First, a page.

Brazil has already had two elections this year but a third one on Wednesday (15 November) was the only one in which the country's ordinary voters had a direct say in the outcome.
Brazil has already had two elections this year but a third one on Wednesday (15 November) was the only one in which the country's ordinary voters had a direct say in the outcome. They had a choice between the only two legal parties to elect a new 420 seat chamber of deputies and one-third of the 66-seat senate.
SYNOPSIS: Outgoing President Ernesto Geisel is one of the 46.8 million registered voters casting his ballot in the congressional election. But last January he was able to make a choice the other voters could not. President Geisel chose General Joao Baptista Figueiredo as his successor, a decision later confirmed by an electoral college dominated by the National Renewal alliance Party. State electoral colleges elected 22 governors and a third of the senate, but now it is the turn of the ordinary voter. Surveys suggested that the pro-government ARENA party would continue to keep control of the 420 seat Chamber of Deputies and the 67-seat Senate.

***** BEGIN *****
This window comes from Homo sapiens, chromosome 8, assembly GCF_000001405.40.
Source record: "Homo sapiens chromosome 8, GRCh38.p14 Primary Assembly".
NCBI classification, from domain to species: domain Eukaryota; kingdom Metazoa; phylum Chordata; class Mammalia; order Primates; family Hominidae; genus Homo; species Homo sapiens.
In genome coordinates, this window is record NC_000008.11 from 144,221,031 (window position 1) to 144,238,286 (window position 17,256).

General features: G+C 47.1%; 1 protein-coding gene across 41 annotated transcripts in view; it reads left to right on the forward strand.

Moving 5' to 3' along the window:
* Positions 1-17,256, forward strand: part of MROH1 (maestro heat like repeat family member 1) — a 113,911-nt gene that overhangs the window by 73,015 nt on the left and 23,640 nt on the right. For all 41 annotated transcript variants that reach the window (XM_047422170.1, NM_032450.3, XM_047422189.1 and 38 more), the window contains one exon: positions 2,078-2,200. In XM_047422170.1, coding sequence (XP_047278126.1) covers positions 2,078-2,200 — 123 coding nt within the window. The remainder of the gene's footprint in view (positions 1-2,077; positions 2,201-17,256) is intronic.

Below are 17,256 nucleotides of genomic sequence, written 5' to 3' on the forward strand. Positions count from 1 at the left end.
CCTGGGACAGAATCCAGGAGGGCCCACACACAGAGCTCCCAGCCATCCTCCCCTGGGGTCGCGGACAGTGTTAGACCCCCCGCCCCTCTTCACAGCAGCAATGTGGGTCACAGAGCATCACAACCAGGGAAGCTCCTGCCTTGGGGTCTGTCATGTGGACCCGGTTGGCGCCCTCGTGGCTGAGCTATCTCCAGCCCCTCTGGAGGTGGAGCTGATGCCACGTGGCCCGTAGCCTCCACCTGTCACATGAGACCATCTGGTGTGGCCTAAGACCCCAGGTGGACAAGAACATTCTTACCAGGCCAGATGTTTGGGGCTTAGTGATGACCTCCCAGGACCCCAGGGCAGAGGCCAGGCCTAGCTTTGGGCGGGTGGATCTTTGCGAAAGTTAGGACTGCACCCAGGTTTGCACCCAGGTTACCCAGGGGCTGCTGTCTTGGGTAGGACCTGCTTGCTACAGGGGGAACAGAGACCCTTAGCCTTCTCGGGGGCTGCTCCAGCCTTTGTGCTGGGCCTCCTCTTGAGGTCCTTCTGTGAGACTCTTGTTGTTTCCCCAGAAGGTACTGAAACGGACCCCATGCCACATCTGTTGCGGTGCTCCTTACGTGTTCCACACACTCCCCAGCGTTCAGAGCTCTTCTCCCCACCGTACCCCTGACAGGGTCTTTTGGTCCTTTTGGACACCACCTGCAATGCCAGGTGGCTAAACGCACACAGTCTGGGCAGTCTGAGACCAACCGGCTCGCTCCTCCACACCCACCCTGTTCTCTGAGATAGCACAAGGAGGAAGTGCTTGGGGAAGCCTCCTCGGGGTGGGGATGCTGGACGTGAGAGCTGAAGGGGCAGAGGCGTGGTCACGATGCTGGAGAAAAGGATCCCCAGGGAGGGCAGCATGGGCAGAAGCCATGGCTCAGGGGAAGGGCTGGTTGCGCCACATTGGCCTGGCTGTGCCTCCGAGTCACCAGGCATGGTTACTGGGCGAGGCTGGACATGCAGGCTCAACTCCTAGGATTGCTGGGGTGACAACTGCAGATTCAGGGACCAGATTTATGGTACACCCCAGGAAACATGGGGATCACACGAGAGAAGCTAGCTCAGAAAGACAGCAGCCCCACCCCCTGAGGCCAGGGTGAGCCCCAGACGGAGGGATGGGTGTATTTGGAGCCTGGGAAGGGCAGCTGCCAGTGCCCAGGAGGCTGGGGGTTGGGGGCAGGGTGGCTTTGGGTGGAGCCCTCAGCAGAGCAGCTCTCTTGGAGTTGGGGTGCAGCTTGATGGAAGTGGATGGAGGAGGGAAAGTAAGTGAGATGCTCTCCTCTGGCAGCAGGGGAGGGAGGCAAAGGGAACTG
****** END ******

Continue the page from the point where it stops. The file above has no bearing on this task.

The only legal opposition party, the Brazilian Democratic Movement, campaigned on a platform of an end to arbitrary government authority, and a total amnesty for political prisoners and exiles. The ruling party promises gradual liberalisation.